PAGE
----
I just read this piece in Haaretz, an Israeli nationalist paper, about the unsettling of the settlements and the seeing conflict between human rights and the national interest.
The article says that evicting people from their homes is a gross violation of human rights:
"Other than bodily harm, such as murder or rape, it is hard to imagine many acts more brutal, more injurious to human dignity and human rights, than uprooting thousands of people from their homes and destroying the houses and communities that they lovingly built over the course of many years."
This is true, but, like so many things, it is very much dependent on the context. There aren't many people outside Mugabe's regime who would believe that the evictions in Zimbabwe were not a massive and grotesque violation of human rights (There are some harrowing pictures and horrifying stats here). The situation in Israel is very different.
To begin with the settlements are ILLEGAL under international law. Seriously, can that be any more clear? Everyone of the settlers evicted was living on land forcibly removed from the people who had the misfortune to be living there at the time. Those people have been pushed into tiny settlements no better than refugee camps with no possibility of recourse.
Is anyone thinking about their human rights? The US, Israel's largest financial supporter and best friend on the UN Security Council, will never let a resolution condemning Israeli action pass. Apparently the US has used its veto power more than any other country (since 1990 - Russia still has the edge on total numbers of vetoes, thanks mainly to the Cold War period, when both sides were rather veto happy) and the majority of these have been in support of Israel.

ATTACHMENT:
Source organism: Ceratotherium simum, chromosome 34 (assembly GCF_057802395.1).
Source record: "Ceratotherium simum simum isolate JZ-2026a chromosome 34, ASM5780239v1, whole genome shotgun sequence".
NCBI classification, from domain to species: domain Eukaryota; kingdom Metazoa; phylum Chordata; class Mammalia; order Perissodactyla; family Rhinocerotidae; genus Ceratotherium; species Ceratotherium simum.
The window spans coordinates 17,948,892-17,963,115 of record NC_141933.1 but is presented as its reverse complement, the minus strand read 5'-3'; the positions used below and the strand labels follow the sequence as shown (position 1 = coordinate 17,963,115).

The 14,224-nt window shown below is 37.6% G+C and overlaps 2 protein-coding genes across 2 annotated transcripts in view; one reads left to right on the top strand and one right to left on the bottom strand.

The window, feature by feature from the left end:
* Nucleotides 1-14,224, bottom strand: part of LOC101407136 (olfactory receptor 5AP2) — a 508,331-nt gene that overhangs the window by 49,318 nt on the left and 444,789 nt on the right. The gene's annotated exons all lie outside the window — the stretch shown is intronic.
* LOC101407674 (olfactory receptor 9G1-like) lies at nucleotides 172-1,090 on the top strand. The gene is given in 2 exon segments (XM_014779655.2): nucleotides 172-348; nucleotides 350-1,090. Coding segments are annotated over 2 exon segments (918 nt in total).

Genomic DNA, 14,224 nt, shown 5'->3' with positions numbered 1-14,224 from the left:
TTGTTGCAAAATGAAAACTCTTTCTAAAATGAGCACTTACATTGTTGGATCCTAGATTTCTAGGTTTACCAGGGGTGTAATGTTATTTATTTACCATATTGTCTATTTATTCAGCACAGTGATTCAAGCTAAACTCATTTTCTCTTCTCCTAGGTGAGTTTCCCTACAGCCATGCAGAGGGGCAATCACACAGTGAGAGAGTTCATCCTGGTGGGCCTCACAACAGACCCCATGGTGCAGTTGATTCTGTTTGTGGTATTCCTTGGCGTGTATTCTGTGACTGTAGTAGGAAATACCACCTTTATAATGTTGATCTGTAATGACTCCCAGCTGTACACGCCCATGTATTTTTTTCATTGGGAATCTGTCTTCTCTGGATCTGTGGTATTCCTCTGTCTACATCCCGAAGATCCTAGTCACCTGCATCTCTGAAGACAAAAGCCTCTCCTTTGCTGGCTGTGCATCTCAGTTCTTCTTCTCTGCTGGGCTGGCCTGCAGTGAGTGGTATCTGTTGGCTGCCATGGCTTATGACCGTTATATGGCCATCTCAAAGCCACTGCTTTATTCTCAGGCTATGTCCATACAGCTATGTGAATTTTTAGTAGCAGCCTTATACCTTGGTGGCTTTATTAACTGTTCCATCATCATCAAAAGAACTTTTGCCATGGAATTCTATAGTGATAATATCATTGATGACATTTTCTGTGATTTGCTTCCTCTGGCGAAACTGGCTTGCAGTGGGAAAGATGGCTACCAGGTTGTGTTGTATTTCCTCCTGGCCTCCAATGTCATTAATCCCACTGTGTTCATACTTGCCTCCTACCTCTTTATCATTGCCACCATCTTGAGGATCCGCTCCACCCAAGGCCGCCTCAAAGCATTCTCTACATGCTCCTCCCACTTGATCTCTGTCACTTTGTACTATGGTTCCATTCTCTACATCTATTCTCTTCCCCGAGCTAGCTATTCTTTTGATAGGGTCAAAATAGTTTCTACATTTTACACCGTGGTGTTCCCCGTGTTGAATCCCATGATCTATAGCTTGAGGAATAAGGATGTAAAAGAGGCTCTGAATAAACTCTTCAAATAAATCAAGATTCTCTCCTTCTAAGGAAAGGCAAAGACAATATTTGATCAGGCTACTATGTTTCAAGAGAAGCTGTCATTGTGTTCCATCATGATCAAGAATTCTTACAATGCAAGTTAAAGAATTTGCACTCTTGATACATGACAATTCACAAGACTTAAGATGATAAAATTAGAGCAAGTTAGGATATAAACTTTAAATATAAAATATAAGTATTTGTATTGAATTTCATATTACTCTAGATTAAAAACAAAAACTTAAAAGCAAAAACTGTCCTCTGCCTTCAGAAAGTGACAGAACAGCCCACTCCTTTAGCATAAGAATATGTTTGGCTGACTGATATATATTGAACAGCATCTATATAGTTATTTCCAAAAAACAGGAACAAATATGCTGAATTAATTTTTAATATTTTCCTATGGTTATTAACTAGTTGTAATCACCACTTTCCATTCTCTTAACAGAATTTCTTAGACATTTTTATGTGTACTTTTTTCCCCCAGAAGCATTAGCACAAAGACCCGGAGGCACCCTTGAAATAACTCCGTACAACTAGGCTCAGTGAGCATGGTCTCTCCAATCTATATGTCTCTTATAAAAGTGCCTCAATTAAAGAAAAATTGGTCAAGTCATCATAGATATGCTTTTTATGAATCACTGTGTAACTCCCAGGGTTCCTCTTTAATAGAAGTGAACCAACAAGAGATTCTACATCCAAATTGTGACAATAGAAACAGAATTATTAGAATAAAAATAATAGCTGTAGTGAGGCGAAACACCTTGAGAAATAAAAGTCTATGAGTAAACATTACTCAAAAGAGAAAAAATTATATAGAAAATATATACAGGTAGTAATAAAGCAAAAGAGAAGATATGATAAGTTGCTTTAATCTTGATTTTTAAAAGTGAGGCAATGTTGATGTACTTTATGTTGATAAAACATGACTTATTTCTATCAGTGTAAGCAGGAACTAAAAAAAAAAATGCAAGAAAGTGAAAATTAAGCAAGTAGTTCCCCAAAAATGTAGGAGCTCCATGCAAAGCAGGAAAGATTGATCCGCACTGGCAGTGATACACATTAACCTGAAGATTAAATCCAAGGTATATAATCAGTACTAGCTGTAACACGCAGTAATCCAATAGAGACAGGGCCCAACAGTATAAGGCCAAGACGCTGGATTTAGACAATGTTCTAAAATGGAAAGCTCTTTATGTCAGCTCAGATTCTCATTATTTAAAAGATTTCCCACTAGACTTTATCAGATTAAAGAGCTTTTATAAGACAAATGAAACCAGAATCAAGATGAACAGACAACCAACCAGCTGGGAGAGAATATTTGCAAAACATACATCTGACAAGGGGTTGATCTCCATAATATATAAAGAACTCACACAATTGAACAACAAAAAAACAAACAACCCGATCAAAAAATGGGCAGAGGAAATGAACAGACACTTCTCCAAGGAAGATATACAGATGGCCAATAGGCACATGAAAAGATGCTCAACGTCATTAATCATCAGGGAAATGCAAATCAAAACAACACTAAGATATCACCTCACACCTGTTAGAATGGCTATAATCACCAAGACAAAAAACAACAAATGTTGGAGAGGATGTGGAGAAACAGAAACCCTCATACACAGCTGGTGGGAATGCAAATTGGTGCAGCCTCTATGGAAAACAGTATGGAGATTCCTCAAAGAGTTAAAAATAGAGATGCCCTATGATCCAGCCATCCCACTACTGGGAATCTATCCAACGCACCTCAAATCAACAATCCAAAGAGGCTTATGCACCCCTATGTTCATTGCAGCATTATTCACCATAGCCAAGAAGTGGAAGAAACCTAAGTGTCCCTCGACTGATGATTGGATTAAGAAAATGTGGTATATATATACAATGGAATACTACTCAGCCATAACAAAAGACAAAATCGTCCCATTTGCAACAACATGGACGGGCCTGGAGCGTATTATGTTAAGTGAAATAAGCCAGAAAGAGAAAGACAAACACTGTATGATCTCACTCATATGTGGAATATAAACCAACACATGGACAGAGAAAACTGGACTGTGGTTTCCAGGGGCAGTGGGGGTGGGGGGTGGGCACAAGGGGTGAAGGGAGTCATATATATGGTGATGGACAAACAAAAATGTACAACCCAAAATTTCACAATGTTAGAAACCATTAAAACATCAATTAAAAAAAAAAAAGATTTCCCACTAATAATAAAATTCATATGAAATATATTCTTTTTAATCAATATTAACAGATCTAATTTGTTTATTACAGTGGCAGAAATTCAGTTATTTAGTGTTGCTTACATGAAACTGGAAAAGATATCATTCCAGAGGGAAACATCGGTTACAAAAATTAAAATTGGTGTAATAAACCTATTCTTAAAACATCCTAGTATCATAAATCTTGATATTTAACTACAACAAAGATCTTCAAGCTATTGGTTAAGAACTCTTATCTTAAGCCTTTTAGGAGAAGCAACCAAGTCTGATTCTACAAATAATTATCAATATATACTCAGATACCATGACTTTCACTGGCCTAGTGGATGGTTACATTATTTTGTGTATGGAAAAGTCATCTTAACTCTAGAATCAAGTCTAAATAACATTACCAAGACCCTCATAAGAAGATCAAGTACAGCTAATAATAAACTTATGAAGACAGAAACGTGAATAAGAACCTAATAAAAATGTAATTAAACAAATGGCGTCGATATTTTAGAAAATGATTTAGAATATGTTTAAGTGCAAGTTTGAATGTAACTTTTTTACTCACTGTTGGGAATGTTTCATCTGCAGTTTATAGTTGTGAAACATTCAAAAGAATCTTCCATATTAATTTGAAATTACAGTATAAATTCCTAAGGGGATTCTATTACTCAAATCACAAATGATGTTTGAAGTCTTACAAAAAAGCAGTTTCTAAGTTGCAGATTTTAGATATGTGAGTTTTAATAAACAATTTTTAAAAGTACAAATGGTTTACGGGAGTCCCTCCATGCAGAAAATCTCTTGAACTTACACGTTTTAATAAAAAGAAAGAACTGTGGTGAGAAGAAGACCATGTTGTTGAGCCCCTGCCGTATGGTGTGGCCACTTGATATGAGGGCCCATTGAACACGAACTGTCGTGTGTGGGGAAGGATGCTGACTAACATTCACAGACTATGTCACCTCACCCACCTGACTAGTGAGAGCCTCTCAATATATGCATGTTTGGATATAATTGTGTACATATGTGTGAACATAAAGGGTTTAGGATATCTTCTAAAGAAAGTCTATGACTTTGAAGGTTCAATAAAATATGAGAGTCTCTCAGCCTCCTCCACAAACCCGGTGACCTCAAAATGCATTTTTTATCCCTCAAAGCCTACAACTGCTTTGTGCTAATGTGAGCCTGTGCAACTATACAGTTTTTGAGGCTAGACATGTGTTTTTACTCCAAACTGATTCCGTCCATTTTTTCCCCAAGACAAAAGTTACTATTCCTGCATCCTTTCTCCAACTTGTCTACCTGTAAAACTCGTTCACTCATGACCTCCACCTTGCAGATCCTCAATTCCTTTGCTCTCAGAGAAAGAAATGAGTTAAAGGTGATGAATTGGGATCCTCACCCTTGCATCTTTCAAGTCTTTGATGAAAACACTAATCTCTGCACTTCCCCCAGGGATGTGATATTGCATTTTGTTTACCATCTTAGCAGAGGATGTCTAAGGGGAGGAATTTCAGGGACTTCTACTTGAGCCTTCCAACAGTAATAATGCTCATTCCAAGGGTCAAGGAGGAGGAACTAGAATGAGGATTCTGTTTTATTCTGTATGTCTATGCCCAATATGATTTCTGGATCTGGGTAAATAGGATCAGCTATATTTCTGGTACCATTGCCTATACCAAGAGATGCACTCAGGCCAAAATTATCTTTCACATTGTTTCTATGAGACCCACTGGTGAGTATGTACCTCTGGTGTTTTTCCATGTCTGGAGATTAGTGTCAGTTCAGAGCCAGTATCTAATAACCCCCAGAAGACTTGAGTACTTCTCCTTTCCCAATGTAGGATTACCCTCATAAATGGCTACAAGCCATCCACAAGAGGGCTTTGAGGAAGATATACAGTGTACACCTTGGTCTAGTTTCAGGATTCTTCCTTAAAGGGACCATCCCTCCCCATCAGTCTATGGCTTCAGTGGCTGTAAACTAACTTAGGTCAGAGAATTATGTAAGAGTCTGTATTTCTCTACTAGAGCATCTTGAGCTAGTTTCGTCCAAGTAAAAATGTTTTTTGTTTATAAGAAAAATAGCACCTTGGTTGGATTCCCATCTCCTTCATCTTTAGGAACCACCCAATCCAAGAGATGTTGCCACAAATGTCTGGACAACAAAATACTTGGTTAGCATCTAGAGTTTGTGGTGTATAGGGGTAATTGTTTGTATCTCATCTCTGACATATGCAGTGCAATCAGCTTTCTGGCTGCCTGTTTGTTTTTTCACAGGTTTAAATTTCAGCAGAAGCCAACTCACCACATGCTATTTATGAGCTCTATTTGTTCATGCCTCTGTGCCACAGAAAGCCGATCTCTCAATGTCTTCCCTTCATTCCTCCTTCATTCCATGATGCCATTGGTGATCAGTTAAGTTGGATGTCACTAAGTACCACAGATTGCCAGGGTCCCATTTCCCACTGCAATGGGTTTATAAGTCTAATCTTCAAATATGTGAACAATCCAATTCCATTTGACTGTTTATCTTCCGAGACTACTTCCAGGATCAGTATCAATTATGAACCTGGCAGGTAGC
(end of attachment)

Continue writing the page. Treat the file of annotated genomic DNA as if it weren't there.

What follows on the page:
I can agree with the statement that evicting people from their homes is an abuse of human rights, but when compared to the situation in Zimbabwe one can hardly call the eviction of the settlements an act "brutal [and] injurious to human dignity and human rights".
Seriously, get some perspective.
In fact, if we were to look at the situation in Israel from a simplistic utilitarian perspective of the better act being the one that results in the greatest happiness for the greatest number of people, then the evictions in Israel are completely justified, while those in Zimbabwe remain (and would do so under pretty much any moral or ethical philosophy) a gross and outrageous violation of human rights.
One test of how much of a violation of human rights the eviction of the settlers in Israel represents is to ask how many international human rights groups have spoken out in support of the settlers. The answer: None. The fact that every human rights group on the planet has something to say about the situation in Zimbabwe graphically illustrates the difference in the two cases.